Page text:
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Panic is a word we commonly use to describe anxiety or fear.  A true "panic attack" is a state of heightened anxiety or physical arousal that often seems to occur without warning.  It is a very intense physical response that lasts anywhere from 5 to 20 minutes, accompanied by a sense of fear.

If you have more general and less intense feelings of anxiety, which you may have been thinking of as "panic attacks", find out more about anxiety, stress and exam stress.

A panic attack occurs when you experience a sudden rush of intense psychological and physical symptoms. Some people feel a sense of unreality.

Panic attacks often happen without warning, and you may feel very frightened, but panic attacks are not dangerous. People are not normally admitted to hospital due to a panic attack.

As a student, you may be vulnerable to anxiety associated with deadlines and exams. Some people describe such anxiety as feeling panicky. Read more about anxiety to see why most anxiety is understood to be different from a panic attack.

In some cases, the stress of exams and the demands of study may lead to panic attacks.

Symptoms of a panic attack

The physical symptoms in a panic attack are caused by stress hormones being released in your body as part of the normal human fight or flight response, making your heart beat faster and your muscles tense up. Your breathing speeds up too. Physical symptoms may include:

  • The sensation that your heart is beating quickly (palpitations)
  • Nausea
  • Sweating
  • Trembling
  • Shortness of breath
  • Choking sensation
  • Chest pain
  • Needing the toilet

Psychological symptoms include:

  • Feelings of unreality
  • Frightening thoughts such as "I felt like I was going to faint", "I thought I was going to have a heart attack", "I thought I was going to die", or "I could not catch my breath".  These thoughts will feel real and genuine and will understandably frighten you.

People who have experienced a panic attack may struggle to leave the house or make excuses to avoid going out.

There are things you can do to reduce the impact of a panic attack. Visit web pages where you will find good detailed advice from the NHS.

People experiencing a panic attack often focus on the physical symptoms, which are likely to make the feelings of panic worse.  This is known as hypervigilance.

Learn more about why panic attacks make you feel afraid. Improved understanding may help you recall positive thoughts which help you feel calmer. See the resources tab for some suggested on-line resources.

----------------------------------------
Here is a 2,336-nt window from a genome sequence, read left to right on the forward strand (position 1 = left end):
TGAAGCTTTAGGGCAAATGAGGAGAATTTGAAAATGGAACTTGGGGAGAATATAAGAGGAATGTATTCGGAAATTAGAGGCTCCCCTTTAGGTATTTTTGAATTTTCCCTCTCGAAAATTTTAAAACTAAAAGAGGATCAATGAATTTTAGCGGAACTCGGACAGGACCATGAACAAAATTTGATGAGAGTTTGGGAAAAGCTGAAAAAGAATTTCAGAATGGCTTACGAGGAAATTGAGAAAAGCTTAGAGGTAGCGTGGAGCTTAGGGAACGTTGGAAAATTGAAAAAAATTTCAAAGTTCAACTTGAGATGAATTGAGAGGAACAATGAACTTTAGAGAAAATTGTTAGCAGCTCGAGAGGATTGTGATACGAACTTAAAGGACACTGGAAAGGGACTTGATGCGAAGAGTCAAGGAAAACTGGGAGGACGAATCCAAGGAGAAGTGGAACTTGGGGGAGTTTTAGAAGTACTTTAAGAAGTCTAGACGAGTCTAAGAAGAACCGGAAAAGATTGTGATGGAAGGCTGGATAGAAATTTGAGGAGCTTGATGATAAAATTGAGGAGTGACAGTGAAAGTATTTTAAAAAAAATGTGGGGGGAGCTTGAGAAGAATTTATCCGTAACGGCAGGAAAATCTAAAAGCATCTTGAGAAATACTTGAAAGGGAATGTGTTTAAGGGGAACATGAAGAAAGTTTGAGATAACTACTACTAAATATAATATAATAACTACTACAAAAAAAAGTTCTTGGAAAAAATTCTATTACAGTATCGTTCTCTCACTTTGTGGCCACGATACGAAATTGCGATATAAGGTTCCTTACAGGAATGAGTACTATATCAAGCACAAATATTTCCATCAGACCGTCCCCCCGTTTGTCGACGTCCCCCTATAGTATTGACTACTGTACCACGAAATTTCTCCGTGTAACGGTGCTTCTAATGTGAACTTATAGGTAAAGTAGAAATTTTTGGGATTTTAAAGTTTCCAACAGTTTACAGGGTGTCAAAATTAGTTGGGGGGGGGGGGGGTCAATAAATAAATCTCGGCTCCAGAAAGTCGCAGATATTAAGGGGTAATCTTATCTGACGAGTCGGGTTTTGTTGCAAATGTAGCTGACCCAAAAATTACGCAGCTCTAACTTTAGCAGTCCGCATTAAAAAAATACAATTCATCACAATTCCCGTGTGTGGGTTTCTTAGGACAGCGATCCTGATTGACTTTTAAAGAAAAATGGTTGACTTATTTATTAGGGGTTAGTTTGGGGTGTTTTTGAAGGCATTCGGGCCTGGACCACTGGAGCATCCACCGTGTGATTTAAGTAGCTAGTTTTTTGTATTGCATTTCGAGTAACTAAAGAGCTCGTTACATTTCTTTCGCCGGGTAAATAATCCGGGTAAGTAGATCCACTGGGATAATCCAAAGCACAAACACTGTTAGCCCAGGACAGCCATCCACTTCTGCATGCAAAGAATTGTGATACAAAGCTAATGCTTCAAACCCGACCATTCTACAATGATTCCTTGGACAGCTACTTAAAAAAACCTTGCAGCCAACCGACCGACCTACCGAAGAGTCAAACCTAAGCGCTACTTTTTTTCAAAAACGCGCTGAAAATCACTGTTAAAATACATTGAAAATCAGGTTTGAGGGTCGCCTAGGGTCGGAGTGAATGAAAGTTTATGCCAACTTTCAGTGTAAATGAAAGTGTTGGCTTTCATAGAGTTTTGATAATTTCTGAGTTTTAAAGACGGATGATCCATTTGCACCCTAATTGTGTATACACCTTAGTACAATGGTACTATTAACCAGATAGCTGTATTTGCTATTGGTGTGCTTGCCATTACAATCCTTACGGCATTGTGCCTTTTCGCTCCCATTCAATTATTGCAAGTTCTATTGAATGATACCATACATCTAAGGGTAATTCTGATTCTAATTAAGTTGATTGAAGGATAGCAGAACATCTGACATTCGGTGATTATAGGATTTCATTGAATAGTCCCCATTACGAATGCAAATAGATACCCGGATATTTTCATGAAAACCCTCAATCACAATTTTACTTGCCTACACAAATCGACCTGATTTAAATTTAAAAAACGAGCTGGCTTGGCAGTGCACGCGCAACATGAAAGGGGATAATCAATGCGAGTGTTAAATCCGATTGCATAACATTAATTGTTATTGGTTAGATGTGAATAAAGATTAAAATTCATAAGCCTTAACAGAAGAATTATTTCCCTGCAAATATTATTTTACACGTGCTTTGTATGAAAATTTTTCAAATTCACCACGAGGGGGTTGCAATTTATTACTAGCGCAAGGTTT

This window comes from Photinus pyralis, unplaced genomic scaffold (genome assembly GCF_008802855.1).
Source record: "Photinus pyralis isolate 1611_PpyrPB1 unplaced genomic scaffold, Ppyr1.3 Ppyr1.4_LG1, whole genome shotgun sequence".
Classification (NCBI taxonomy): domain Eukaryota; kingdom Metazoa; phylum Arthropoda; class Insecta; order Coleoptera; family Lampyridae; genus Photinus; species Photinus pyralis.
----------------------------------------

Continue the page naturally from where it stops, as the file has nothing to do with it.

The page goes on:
Slow your breathing

Fast breathing raises the level of carbon dioxide in your blood. If you are breathing quickly during a panic attack, slowing this down can ease your other symptoms. Try these techniques:

  • Breathe in deeply through your nose
  • Breathe out slowly through your mouth
  • Focus your thinking on the word "calm"

When to seek help

A panic attack can make you feel like you are about to die but is usually harmless once the symptoms pass. In some cases, you may need medical advice to rule out an underlying physical cause.  Seek medical or psychological advice if:

  • Your panic attack continues after following calm breathing techniques for 20 minutes.
  • You still feel unwell after your breathing returns to normal.
  • You still have a rapid or irregular heartbeat or chest pains after your panic attack.
  • You regularly have panic attacks, as this could be a sign that you have panic disorder.


Panic attacks can be effectively treated in many cases by psychological therapy.

The NHS Steps to Wellbeing service offers effective treatment such as cognitive behavioural therapy (CBT) for common mental health problems, including panic. Clinics take place at the University, and you can refer yourself. Steps to Wellbeing is available to students registered with a Southampton GP; similar services such as iTalk and Talking Change are available in surrounding areas.

In Case of Panic

An online publication by Five Areas Online that can help in the event of a panic attack.

Centre for Clinical Interventions

An online resource containing 12 modules providing information about panic attacks and suggested strategies for how to manage your panic and anxiety.

NHS self-help guides

A range of self-help books (available also as MP3 downloads) covering such topics as Anger, Anxiety, Bereavement, Alcohol and You, Depression, Eating Disorders, Panic, Social Anxiety and Stress.

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